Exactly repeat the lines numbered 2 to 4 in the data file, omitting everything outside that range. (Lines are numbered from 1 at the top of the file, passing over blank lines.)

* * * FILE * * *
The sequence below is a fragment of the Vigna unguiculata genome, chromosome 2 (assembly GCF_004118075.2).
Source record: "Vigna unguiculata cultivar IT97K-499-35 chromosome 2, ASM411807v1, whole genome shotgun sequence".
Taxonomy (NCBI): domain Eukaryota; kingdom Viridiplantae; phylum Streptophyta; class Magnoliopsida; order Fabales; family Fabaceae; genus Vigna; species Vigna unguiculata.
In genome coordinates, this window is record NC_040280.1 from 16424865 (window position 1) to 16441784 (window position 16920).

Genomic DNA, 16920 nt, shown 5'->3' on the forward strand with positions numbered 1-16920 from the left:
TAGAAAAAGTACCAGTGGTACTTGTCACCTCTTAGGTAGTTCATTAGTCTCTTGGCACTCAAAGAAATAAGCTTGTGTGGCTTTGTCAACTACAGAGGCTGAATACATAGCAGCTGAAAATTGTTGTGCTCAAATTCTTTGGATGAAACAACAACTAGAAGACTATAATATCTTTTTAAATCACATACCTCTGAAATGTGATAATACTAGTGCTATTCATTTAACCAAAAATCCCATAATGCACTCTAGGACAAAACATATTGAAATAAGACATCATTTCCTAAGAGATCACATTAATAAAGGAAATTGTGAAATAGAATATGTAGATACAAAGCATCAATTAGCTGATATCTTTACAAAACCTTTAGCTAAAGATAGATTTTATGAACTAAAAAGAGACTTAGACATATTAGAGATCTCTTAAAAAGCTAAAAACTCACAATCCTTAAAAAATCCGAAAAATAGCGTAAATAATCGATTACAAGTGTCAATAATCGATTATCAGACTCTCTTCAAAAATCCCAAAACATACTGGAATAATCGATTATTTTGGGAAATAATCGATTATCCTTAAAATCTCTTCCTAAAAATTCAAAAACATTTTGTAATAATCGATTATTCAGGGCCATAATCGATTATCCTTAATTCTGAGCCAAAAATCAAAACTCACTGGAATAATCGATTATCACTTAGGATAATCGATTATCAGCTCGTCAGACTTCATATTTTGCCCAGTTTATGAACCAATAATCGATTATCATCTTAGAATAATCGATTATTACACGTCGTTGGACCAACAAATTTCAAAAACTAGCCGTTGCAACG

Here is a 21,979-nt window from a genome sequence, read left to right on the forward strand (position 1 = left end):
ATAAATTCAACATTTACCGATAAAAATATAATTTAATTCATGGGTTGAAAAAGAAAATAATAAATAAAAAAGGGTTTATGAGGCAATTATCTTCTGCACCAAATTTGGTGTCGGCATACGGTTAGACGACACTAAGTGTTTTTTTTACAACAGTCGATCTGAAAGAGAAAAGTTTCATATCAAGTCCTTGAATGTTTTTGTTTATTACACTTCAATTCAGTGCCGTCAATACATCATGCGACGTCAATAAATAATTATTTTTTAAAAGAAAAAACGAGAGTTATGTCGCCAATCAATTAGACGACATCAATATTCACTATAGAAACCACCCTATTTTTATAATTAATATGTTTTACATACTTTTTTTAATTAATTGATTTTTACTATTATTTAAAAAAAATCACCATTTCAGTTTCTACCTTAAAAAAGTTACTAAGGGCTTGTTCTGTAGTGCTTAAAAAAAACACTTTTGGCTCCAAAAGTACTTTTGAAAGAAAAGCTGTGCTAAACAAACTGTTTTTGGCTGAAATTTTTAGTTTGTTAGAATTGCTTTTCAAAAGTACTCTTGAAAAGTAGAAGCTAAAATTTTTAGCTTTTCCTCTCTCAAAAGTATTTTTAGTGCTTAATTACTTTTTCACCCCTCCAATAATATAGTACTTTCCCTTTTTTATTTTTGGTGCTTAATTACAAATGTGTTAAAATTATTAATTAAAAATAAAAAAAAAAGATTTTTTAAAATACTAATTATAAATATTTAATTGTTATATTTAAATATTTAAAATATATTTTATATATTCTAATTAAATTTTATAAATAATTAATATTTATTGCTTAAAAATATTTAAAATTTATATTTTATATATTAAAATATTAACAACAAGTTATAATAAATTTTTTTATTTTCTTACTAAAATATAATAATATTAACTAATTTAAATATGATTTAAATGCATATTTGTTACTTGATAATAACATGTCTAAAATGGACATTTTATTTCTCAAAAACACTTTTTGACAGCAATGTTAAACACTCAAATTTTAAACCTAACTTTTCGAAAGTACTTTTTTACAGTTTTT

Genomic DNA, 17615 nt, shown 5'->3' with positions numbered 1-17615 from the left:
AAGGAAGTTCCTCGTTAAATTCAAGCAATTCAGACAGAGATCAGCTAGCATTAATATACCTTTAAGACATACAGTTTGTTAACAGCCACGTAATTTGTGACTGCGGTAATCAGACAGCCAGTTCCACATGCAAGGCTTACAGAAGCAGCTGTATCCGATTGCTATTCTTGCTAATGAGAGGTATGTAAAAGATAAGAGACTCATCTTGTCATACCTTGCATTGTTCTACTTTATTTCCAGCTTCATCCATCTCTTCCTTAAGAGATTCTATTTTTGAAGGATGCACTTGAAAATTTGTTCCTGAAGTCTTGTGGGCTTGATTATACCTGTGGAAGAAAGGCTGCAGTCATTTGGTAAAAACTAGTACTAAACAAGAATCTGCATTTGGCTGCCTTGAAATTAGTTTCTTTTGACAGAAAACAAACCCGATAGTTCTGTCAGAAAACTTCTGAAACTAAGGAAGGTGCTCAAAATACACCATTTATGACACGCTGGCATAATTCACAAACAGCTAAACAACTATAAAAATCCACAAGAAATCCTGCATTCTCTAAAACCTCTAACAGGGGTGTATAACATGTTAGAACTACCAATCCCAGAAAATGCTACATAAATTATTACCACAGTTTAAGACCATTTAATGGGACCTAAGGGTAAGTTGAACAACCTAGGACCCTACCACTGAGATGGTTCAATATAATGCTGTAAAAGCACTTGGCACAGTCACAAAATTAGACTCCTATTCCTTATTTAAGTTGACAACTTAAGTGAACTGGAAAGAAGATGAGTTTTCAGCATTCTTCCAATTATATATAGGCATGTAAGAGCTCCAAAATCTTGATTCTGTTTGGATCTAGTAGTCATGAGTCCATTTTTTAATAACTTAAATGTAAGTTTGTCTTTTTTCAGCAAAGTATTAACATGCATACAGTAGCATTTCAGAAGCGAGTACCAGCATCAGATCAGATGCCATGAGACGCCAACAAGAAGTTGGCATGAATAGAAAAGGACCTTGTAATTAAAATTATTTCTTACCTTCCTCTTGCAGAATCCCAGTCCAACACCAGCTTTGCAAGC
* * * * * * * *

Source record: "Vigna unguiculata cultivar IT97K-499-35 chromosome 2, ASM411807v1, whole genome shotgun sequence".
Taxonomy (NCBI): domain Eukaryota; kingdom Viridiplantae; phylum Streptophyta; class Magnoliopsida; order Fabales; family Fabaceae; genus Vigna; species Vigna unguiculata.
In genome coordinates, this window is record NC_040280.1 from 16424865 (window position 1) to 16441784 (window position 16920).